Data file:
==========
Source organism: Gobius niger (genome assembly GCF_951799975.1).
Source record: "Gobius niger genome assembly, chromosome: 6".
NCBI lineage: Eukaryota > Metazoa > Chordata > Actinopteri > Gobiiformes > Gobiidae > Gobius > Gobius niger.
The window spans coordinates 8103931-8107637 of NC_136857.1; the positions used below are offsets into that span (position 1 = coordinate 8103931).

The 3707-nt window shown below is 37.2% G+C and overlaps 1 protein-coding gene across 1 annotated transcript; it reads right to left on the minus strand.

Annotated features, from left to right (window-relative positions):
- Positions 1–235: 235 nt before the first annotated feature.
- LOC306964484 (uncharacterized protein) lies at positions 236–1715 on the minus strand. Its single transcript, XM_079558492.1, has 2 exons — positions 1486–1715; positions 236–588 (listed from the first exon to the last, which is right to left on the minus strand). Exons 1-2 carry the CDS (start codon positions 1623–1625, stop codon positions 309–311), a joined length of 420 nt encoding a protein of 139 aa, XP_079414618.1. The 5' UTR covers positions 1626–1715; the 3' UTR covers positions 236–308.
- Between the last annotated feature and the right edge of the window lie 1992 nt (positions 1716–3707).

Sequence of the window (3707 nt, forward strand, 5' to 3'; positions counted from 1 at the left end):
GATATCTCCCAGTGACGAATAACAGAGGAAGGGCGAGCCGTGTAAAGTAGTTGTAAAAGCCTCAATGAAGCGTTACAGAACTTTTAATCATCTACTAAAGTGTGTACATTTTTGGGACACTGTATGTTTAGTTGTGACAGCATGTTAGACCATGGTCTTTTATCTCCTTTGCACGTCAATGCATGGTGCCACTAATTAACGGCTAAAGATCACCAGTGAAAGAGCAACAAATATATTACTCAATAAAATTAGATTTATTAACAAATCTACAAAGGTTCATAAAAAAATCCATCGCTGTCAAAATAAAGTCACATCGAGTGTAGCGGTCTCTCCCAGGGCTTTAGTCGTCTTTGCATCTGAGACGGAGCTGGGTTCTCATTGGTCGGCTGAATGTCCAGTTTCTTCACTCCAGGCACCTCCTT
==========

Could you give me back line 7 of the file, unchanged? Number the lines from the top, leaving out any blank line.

- Positions 1–235: 235 nt before the first annotated feature.